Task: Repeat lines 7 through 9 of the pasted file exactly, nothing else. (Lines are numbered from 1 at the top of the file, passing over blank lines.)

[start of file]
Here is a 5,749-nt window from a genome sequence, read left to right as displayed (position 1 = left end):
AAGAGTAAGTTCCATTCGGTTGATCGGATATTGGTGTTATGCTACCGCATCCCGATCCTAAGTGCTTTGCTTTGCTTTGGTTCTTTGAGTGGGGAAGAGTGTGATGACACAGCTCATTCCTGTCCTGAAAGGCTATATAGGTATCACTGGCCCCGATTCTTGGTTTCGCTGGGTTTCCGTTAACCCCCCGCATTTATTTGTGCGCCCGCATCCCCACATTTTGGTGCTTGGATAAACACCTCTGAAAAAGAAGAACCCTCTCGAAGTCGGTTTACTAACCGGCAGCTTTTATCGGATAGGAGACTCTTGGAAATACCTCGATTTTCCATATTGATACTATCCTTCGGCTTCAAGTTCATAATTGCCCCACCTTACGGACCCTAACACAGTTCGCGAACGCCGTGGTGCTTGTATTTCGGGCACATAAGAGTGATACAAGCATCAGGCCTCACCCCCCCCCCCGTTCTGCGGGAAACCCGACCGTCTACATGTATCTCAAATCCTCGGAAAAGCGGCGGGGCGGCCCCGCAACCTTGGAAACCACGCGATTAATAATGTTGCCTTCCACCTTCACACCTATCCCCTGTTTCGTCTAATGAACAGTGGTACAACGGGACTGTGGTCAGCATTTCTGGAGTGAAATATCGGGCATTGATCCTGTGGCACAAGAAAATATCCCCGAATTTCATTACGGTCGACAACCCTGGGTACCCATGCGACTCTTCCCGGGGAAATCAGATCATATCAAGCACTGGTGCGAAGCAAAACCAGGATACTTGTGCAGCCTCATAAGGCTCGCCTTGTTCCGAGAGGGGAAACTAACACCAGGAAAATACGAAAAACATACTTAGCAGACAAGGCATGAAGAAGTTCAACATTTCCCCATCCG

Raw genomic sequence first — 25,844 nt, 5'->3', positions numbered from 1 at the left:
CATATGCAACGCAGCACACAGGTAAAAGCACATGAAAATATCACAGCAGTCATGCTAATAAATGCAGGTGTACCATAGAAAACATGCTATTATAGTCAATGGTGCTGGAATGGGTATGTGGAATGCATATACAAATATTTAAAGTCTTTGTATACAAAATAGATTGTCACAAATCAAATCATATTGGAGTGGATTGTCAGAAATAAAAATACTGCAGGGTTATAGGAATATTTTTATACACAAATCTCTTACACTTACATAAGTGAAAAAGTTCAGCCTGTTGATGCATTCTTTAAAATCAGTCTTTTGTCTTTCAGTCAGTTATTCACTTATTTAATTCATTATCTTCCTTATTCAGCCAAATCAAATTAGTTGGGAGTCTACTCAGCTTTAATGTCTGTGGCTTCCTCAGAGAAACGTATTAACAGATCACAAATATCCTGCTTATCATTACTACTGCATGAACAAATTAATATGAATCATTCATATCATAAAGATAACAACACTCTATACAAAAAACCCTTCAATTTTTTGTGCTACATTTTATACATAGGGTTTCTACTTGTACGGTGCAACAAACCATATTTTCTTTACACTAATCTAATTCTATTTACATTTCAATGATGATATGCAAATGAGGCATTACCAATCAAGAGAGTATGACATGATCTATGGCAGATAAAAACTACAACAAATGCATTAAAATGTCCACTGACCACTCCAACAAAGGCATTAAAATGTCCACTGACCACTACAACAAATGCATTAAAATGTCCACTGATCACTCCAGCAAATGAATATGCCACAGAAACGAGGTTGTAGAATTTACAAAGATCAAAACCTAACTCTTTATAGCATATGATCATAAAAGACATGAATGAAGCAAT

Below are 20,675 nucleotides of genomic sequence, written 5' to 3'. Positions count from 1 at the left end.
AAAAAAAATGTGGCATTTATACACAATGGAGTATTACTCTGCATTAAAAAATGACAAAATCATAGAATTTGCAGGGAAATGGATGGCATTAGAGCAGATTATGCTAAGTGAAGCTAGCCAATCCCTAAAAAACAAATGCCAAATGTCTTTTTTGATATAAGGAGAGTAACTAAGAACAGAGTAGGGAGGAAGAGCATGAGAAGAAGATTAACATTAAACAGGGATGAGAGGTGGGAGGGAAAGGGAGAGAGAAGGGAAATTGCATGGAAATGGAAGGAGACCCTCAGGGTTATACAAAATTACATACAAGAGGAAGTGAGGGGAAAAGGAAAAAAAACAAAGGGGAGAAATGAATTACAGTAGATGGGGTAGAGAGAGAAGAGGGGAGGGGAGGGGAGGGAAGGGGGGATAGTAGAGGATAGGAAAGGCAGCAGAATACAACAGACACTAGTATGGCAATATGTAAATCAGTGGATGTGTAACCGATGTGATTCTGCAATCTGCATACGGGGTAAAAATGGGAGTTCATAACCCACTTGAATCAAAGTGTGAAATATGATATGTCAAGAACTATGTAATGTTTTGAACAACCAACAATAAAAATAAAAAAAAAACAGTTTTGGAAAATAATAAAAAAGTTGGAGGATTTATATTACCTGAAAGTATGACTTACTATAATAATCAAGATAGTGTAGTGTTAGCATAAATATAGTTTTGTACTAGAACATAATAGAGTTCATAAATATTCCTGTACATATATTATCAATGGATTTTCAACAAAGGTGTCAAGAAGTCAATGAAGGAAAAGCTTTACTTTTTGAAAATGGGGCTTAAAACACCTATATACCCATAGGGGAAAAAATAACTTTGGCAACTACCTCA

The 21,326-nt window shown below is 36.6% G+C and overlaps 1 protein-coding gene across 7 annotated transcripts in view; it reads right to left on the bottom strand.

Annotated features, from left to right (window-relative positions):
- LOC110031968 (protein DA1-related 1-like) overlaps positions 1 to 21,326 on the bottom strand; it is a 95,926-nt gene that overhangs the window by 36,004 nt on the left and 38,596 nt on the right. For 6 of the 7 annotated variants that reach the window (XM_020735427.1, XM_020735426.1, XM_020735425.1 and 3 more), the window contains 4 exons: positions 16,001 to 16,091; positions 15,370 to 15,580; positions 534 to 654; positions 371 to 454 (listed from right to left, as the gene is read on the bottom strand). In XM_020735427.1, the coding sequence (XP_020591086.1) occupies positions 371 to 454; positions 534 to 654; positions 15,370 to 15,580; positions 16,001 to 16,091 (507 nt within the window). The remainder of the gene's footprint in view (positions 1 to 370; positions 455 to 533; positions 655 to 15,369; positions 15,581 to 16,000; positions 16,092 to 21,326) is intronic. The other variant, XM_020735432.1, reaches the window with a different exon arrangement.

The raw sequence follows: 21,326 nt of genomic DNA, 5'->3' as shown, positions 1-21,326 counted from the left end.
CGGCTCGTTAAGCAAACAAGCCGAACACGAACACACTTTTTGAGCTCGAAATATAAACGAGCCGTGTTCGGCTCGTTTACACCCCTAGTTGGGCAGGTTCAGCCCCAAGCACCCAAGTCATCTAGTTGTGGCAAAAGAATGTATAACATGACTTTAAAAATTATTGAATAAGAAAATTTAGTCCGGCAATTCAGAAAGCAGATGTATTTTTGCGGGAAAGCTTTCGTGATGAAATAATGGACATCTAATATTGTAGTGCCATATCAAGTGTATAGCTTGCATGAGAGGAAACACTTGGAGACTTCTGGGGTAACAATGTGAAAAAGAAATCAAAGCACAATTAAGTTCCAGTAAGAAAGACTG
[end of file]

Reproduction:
The 21,326-nt window shown below is 36.6% G+C and overlaps 1 protein-coding gene across 7 annotated transcripts in view; it reads right to left on the bottom strand.

Annotated features, from left to right (window-relative positions):
- LOC110031968 (protein DA1-related 1-like) overlaps positions 1 to 21,326 on the bottom strand; it is a 95,926-nt gene that overhangs the window by 36,004 nt on the left and 38,596 nt on the right. For 6 of the 7 annotated variants that reach the window (XM_020735427.1, XM_020735426.1, XM_020735425.1 and 3 more), the window contains 4 exons: positions 16,001 to 16,091; positions 15,370 to 15,580; positions 534 to 654; positions 371 to 454 (listed from right to left, as the gene is read on the bottom strand). In XM_020735427.1, the coding sequence (XP_020591086.1) occupies positions 371 to 454; positions 534 to 654; positions 15,370 to 15,580; positions 16,001 to 16,091 (507 nt within the window). The remainder of the gene's footprint in view (positions 1 to 370; positions 455 to 533; positions 655 to 15,369; positions 15,581 to 16,000; positions 16,092 to 21,326) is intronic. The other variant, XM_020735432.1, reaches the window with a different exon arrangement.